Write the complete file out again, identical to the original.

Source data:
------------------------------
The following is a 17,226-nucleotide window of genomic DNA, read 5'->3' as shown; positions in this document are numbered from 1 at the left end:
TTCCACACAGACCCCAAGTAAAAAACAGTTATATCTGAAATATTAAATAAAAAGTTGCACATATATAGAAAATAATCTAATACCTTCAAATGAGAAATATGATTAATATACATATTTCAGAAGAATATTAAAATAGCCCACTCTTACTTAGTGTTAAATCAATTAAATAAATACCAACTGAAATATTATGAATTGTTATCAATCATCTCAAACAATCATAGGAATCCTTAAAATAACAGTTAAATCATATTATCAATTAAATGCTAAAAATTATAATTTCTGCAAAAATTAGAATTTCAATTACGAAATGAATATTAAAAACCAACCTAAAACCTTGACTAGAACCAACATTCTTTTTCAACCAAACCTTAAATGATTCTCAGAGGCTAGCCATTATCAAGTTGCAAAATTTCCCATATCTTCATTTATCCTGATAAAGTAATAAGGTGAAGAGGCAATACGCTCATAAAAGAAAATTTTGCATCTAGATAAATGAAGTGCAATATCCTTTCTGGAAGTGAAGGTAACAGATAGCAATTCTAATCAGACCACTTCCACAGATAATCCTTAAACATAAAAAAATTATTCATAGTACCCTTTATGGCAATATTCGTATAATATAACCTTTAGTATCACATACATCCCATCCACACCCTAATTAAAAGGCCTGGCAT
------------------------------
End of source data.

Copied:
The following is a 17,226-nucleotide window of genomic DNA, read 5'->3' as shown; positions in this document are numbered from 1 at the left end:
TTCCACACAGACCCCAAGTAAAAAACAGTTATATCTGAAATATTAAATAAAAAGTTGCACATATATAGAAAATAATCTAATACCTTCAAATGAGAAATATGATTAATATACATATTTCAGAAGAATATTAAAATAGCCCACTCTTACTTAGTGTTAAATCAATTAAATAAATACCAACTGAAATATTATGAATTGTTATCAATCATCTCAAACAATCATAGGAATCCTTAAAATAACAGTTAAATCATATTATCAATTAAATGCTAAAAATTATAATTTCTGCAAAAATTAGAATTTCAATTACGAAATGAATATTAAAAACCAACCTAAAACCTTGACTAGAACCAACATTCTTTTTCAACCAAACCTTAAATGATTCTCAGAGGCTAGCCATTATCAAGTTGCAAAATTTCCCATATCTTCATTTATCCTGATAAAGTAATAAGGTGAAGAGGCAATACGCTCATAAAAGAAAATTTTGCATCTAGATAAATGAAGTGCAATATCCTTTCTGGAAGTGAAGGTAACAGATAGCAATTCTAATCAGACCACTTCCACAGATAATCCTTAAACATAAAAAAATTATTCATAGTACCCTTTATGGCAATATTCGTATAATATAACCTTTAGTATCACATACATCCCATCCACACCCTAATTAAAAGGCCTGGCAT